5. I find it hard to believe that anyone claims never to overwrite errors. I'm not sure how you detect the presence or absence of a file without trying to open it, getting error 7 and then filtering it. I suppose you could list the containing folder, but that seems a lot harder. There's nothing wrong with the former method of generating an error and then clearing it. In addition there are plenty of routines that can throw a User Cancel error as a normal part of user interaction. So maybe the clarification is that you should never overwrite an unexpected error. We have a Filter Error function that is useful. I've never figured out why this hasn't been added to vi.lib. The clear errors function clears all errors, but you should only be clearing expected ones! As far as generating errors, we have one that dumps the calling path into the error source, which I'm sure is pretty common. What it also does is that you can wire anything into it, and it uses the OpenG Lvdata tools to serialize the arbitrary data to a string, and then you can get a data dump in the error message.
  6. I still use TeraTerm, which is ancient but works just fine. http://en.sourceforge.jp/projects/ttssh2/ Jason
  7. Thought of that too! Oh sure, that's what they all say... Anyway, as long as you understand the potential for quagmire, you are slightly better prepared to avoid it. Good luck! Jason
  8. I have noticed that if I do a Find operation in the LabVIEW Project, and the project is large, then any change makes LabVIEW unresponsive for 30-120 seconds, and the Z-order of the open windows is shuffled around. This does not include "Find and Replace" (ctrl-F in a VI) or "Find All Instances (right-clicking on an icon) but does include "Find in Project" (Crtl-F in an open project) or "This VI in Project" (Ctrl-shift-E) in a VI. If I close LV and reopen it, the problem goes away until I use the Find function again (which I have learned not to do). It does not always happen, but if many windows are open, it is more likely to occur. I don't have a CAR # for this, because I can't always reproduce it. Bruce, does this match anything you experienced?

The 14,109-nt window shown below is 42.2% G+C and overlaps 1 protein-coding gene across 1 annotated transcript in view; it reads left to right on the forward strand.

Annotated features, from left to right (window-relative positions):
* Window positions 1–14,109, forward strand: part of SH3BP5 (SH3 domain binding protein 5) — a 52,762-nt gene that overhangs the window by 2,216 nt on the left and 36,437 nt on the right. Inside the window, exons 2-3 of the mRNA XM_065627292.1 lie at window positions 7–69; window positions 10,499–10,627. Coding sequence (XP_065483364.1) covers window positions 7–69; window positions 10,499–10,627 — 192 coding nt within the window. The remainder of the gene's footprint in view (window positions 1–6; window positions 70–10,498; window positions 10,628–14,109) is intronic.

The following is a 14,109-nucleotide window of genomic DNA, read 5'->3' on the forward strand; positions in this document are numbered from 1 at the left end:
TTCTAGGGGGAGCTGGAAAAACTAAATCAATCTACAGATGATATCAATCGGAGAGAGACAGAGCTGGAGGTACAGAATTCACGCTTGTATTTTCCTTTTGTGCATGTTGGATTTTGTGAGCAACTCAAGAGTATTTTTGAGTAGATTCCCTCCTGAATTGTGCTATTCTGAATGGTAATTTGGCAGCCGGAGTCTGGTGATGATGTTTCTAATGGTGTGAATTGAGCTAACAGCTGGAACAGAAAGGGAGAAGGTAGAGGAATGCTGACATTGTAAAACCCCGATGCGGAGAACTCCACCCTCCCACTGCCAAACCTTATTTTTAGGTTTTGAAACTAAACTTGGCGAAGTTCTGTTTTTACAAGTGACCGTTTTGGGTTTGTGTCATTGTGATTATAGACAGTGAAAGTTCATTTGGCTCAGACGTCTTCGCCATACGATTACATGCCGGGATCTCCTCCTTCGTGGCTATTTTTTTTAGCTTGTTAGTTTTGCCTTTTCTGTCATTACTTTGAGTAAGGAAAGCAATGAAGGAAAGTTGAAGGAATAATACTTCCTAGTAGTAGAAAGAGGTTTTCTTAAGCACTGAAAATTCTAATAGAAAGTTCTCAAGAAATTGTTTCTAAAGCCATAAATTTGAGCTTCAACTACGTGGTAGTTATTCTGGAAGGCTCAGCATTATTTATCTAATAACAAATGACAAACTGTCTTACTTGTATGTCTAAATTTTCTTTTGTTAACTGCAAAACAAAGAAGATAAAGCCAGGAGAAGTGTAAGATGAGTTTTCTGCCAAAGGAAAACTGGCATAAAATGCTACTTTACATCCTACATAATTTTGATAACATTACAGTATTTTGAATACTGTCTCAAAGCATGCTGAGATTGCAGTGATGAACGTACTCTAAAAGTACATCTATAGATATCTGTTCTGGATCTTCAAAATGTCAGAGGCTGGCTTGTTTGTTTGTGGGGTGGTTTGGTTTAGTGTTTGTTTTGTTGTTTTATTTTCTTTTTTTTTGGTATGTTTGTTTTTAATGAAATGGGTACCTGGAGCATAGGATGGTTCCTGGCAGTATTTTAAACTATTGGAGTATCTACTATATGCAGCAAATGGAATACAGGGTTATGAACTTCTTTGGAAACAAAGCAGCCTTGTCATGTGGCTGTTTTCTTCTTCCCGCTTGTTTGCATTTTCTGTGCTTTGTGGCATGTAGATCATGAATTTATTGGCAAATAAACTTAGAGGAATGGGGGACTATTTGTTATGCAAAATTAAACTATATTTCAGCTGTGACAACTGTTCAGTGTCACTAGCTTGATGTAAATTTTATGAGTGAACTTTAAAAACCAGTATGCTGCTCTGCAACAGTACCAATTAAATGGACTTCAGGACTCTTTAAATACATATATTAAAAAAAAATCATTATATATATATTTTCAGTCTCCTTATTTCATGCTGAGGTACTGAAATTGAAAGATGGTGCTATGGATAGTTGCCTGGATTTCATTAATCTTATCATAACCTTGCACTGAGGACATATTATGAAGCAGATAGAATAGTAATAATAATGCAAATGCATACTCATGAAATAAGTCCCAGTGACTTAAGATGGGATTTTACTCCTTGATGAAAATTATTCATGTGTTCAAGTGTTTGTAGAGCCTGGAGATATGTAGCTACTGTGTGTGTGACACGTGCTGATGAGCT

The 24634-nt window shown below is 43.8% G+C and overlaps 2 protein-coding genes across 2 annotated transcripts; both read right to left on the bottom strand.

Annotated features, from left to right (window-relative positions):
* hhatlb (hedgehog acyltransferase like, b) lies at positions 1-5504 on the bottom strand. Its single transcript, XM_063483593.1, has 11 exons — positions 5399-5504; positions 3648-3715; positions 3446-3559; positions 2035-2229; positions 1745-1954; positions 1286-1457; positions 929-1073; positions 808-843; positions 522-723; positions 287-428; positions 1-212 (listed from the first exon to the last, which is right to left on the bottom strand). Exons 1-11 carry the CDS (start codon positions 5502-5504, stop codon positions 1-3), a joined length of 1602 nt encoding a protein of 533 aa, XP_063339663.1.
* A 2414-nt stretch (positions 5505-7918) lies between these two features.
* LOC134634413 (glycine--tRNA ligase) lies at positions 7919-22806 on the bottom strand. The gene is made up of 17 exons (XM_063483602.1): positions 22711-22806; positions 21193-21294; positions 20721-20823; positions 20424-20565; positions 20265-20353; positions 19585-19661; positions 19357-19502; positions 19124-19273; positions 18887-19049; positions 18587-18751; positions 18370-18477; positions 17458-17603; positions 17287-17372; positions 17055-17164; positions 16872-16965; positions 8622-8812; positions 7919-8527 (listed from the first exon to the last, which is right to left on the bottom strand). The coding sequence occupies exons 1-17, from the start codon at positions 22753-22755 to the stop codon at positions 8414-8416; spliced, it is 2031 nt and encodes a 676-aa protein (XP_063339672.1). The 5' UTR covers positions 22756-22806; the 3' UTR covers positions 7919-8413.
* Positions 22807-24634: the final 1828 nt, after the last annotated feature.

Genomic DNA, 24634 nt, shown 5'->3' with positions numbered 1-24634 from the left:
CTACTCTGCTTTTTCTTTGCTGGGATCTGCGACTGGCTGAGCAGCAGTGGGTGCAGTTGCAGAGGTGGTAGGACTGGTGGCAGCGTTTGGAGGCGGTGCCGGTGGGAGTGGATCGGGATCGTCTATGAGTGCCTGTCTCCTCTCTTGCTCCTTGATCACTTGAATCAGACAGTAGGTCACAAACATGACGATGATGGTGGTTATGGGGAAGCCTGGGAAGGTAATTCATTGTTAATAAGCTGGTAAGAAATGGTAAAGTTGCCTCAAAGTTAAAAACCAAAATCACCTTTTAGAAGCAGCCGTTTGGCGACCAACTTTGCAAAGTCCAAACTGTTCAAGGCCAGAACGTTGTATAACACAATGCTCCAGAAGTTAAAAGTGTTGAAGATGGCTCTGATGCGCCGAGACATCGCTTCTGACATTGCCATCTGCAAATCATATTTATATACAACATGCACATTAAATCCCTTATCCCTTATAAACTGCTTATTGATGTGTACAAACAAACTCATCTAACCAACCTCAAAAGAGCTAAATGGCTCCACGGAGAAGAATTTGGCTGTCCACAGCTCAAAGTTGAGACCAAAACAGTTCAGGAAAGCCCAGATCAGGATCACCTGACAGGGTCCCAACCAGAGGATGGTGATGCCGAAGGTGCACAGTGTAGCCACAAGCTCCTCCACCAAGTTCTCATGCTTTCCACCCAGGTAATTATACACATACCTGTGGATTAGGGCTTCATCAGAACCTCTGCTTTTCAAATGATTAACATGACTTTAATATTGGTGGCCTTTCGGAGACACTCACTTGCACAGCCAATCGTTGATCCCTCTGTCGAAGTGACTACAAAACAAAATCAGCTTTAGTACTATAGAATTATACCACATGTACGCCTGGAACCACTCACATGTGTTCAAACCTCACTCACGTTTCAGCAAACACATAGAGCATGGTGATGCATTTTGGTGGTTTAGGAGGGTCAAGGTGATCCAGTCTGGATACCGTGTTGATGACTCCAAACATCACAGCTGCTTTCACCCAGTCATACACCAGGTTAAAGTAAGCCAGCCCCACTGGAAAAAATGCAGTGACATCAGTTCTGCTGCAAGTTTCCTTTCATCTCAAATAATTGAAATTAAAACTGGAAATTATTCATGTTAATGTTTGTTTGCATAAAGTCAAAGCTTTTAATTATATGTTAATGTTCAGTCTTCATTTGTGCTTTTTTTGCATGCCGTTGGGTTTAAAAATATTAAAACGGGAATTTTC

9. There are some ideas at http://lavag.org/topic/13706-text-labels-on-x-axis-of-plot/ There are some ideas at http://lavag.org/topic/13706-text-labels-on-x-axis-of-plot/
  10. In their infinite wisdom, Microsoft have determined that file extensions are too hard for you, so the default is to hide them and show you an icon instead. This is one of the first things I turn off on a new machine. In Windows Explorer menu (press "Alt" if no menu is showing, another dubious UI improvement), choose Tools -> Folder Options -> View -> Advanced Settings and uncheck "Hide extensions for known file types". Since the extension is really part of the file name, I don't understand where the obsession with hiding it comes from, but things will make more sense after you turn off that option.
  11. Yeah, there's lots of suck to go around. One tip. If you when your open WinZip use "Run as Administrator" (it's in the right-click menus) and then you will be able to write into restricted folders such as \Program Files. Don't run 64-bit LabVIEW if you want to build EXEs which can be run on normal (32-bit) Windows.
  12. Well that does look like a pretty sweet device. However, you're going to need three of them and a USB hub, so that's about $200, and you could have bought an NI 6601 ($400) , a $60 ribbon cable, and a cheap connector block from http://www.daqstuff.com/68_pin_daq.htm and be off to the races. That's a little more money, but you wouldn't have to write your own labview drivers for the device. Of course you'd still have to wire up your own differential level shifter chip, so you may have done the right thing after all. The NI should have much higher data rates but that may not be important for your project. Anyway, good luck with it.